Field Flatteners and Focal Reducers

[This is just one of many articles in the author’s Astronomy Digest.]

When a digital camera is used for imaging with a telescope aproblem known a ‘Field Curvature’ can arise whose effects will be greater asthe focal length of the telescope become less and the size of the image sensorlarger.  Whereas camera lenses aredesigned to give a flat field so that all parts of the sensor will capture asharp image, standard telescopes are not. The image plane is actually the curved surface of a sphere whose centrein the case of a refractor is the ‘nodal point’ of the objective lens.  As a result, in order to correctly focus theouter parts of a flat sensor, it will need to be slightly closer to the lens ormirror.  The shorter the focal length ofthe telescope the greater the problem as the curvature will be greater. 

With telescopes of focal ratios greater than ~f/7 andsensors up to APS-C in size the captured images may not be materially affectedbut, with lower focal ratio telescopes and a full frame sensor, stars in the cornersof the frame will be distorted. Telescopes that aim to provide a flat field are called ‘astrographs’ andwill very likely contain one or more additional elements such as in theTeleskop Service 66 mm Quad astrograph which uses a triplet objective coupledwith a singlet lens part way down the telescope tube to flatten the field.  The Vixen VC200L and the Celestron ‘Edge HD’catadioptric telescopes employ additional lens elements mounted within the rearbaffle tube to, again, provide a flat field with ‘clean’ stellar images out tothe edge of the frame. 

Field Flatteners and Reducer/Flatteners

Curvature of field and the effects of lens aberrations distortingthe stellar images towards the edge of the field can be compensated for by theuse of either ‘Field Flatteners’ or ‘Reducer/Flatteners’ (called reducers fromnow on).   The former will leave thefocal length of the telescope essentially unchanged whilst the latter willreduce the effective focal length by 0.8x, 0.7x or 0.6x, as well as flatteningthe field – these will both widen the field of view and reduce the focal ratioso shorter total exposures will be required. Many manufacturers will provide these designed specifically for a giventelescope but there are some that will work with a range of focal lengthtelescopes.  For example, the ‘TeleskopService 2 inch flattener’ will work with a very wide range of refractors withthe distance from the flattener to the sensor adjusted to suit the focal lengthof the telescope.  The  required distance varies from ~100 to 130 mmas the telescope focal length increases from 450 to 800 mm.  It does work very well.   The tableshows the required separation between the rear of the flattener and the camerasensor.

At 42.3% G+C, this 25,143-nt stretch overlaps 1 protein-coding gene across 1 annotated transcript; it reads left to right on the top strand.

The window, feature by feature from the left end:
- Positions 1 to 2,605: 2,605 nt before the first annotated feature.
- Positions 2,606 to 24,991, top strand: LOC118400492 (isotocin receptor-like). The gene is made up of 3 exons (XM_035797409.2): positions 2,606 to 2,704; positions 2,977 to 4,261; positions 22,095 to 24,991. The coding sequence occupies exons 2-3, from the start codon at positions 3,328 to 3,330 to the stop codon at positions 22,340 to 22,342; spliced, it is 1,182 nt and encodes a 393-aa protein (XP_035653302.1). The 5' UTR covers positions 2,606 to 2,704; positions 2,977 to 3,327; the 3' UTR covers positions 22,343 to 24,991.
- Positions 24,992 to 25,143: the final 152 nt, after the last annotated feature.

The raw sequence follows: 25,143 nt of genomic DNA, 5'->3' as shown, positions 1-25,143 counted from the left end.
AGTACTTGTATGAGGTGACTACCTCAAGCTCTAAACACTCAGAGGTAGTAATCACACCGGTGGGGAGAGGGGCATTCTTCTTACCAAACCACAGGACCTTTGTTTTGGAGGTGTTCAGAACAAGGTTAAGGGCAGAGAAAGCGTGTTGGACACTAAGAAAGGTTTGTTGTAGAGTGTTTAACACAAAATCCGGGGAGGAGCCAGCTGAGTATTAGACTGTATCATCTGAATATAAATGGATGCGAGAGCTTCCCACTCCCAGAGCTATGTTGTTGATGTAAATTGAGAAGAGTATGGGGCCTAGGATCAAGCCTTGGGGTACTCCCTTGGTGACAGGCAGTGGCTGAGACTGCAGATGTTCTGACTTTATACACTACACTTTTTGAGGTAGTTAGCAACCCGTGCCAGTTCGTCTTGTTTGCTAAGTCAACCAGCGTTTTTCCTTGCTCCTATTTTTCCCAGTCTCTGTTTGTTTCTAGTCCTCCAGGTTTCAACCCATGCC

♦ focal length< 450 mm: 128 mm
♦ focal length450-490 mm: 123 mm
♦ focal length500-550 mm: 118 mm
♦ focal length560-590 mm: 116 mm
♦ focal length600-690 mm: 113 mm
♦ focal length700-800 mm: 111 mm
♦ focal lengthabove 800 mm: 108 mm

These distances are quite large compared to typical flatteners or reducers which have a separation from lens to sensor of ~56 mm.  This may be one reason why its performance is so good as the greater the distance of the flattener to the sensor, the wider the field that can be corrected.  There is, however, a consequent problem.  The camera will be at some distance from the telescope focuser and so have a large turning moment (particularly if it is a DSLR or full frame mirrorless camera) and so with a normal short ‘Vixen’ dovetail bar it will not be possible to balance the telescope/camera about the mount’s declination axis.  The purchase of a longer bar will solve this problem. 

The use of a longer dovetail bar to enable the telescope/camera to be balanced

Another, low cost, example is the Altair Astro Lightwave 1.0x Field Flattener which can be used with f/5.5 to f/6.25 refractors and which requires the ‘standard’ ~56mm separation.

Teleskop Service 2 inch Field Flattener and Altair Astro Lightwave 1.0 Field Flattener

TheTeleskop Service 2 inch flattener (TS2F) in use

I have coupled the TS2F to an 80mm semi-apo refractor having a focal length of 500 mm.  The flattener, barrel extender and Sony mirrorless T-mount  bayonet  are shown below.   In use, the rear element of the flattener  actually lies ~30 mm inside the focuser barrel rather than outside.  One can from the figure seen below that this will locate the camera well to the rear of the focuser so an extended dovetail bar was used to mount the telescope/camera combination and retain balance about the Declination axis as shown in the image above. 

The TS Flattener lies within the focuser barrel at some distance from the camera sensor